Rains also served as an acting teacher and taught at the Royal Academy for a time. He returned to New York in 1927 to play nearly 20 Broadway roles. He remained busy throughout the 1930s portraying a mix of benign and devious characters and adapting his growl-like voice to gain favor. But in 1933, during the Depression, he was unable to secure theatre roles and feared his career was over. At age 44, he bought a small farm near Lambertville, New Jersey, but soon had little time for farming when his agent landed him the lead in The Invisible Man. Standing five-feet, six-inches, he once told a friend: “All the years in the theater I used to pray at night that I would wake up with about three inches added to my height.” However, director James Whale had little concern for Rains’ appearance when casting The Invisible Man lead. “I don’t care what he looks like; that’s the voice I want.” The role would launch an unprecedented movie career for Rains.
When his farm in Lambertville burned to the ground, Rains bought a farm near Glen Mills, Delaware County, in 1935. That same year he married his fourth wife, Francis Propper of New York City (who later became Mrs. Henry Fader of Philadelphia). The marriage would produce Rains' only child, Jessica. In 1938, Rains became a US citizen. His role as the corrupt Senator Paine in Mr. Smith Goes to Washington (1939) topped his decade of film success, and by the 1940s, Rain had risen to A-list stardom as a supporting actor.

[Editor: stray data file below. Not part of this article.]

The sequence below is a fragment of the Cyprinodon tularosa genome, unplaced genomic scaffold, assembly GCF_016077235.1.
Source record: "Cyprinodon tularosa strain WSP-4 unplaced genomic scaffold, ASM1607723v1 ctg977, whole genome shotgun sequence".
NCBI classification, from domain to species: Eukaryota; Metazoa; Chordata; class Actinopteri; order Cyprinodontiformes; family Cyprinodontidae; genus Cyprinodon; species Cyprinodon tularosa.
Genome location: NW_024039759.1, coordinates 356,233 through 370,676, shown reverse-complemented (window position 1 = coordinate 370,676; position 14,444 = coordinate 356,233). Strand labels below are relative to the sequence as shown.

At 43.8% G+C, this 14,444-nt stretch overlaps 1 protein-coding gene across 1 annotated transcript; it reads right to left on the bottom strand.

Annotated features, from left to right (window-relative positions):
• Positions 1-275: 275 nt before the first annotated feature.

Hollywood to me is a place to work. Home is Chester County, Rains said in a 1950 interview with Philadelphia Inquirer Magazine. In 1941, he moved from Delaware County to Stock Grange Farm in West Bradford Township, Chester County, calling it “the best place to live in the world.” In 1956, he moved to the Hawthorne House on South Church Street in West Chester. He lived a reclusive lifestyle and remained in the borough for seven years before moving in 1963 to his final home in Laconia, New Hampshire.
Rains starred in over 50 movies that included some of the most famous of his time, such as Casablanca (1942), The Phantom of the Opera (1943), Mr. Skeffington (1944), and Notorious (1946). His role as Ceaser in Caesar and Cleopatra (1945) made him the first film actor to earn a million dollars for a part. He acted alongside great actresses of his time, as well, including Bette Davis, Vivien Leigh, and Ingrid Bergman. While he never won an academy award, Rains was nominated four times for the role of supporting actor.
His later wives included Agi Jambor, a concert pianist and Music Professor of Bryn Mawr College and Rosemary Clark, a writer and painter born in Wilkes-Barre, Pennsylvania, who moved to New Hampshire with Rains and later died in 1965.
At the age of 77, Claude Rains died of an abdominal hemorrhage at Lakes Region Hospital in Sandwich, New Hampshire, on May 30, 1967.
“Sweet Nell of Old Drury.” By Paul Kester, adapted by J. Hartley Manners. Haymarket Theatre, London. 1900. 51 Performances.
“Typhoon.” By Laurence Irving, from Melchior Lengyel’s Taifun. Haymarket Theatre, London. 1913. 200+ Performances.
“The Bat.” By Mary Roberts Rinehart and Avery Hopwood. St. James’s Theatre, London. 1922. 327 Performances.
“The Philanderer.” By George Bernard Shaw. Everyman Theatre, London. 1925. 18 Performances.
“Darkness at Noon.” By Sidney Kingsley, based on the novel by Arthur Koestler. Alvin Theatre, New York. 1951. 168 Performances.
Invisible Man, The. Dir. James Whale. Perf. Claude Rains, Gloria Stuart, William Harrigan. Universal Pictures, 1933.
Phantom of the Opera, The. Dir. Arthur Lubin. Perf. Nelson Eddy, Susanna Foster, Claude Rains. Universal Pictures, 1943.
Casablanca. Dir. Michael Curtiz. Perf. Humphrey Bogart, Ingrid Bergman, Paul Henreid. Warner Brothers, 1942.
Caesar and Cleopatra. Dir. Gabriel Pascal. Perf. Claude Rains, Vivien Leigh, Stewart Grange. Gabriel Pascal Productions, 1945.
Where Danger Lives. Dir. John Farrow. Perf. Robert Mitchum, Faith Domergue, Maureen O’Sullivan. RKO, 1950.
The Greatest Story Ever Told. Dir. David Lean. Perf. Max Von Sydow, Dorothy McGuire, Robert Loggia, José Ferrer. United Artists, 1965.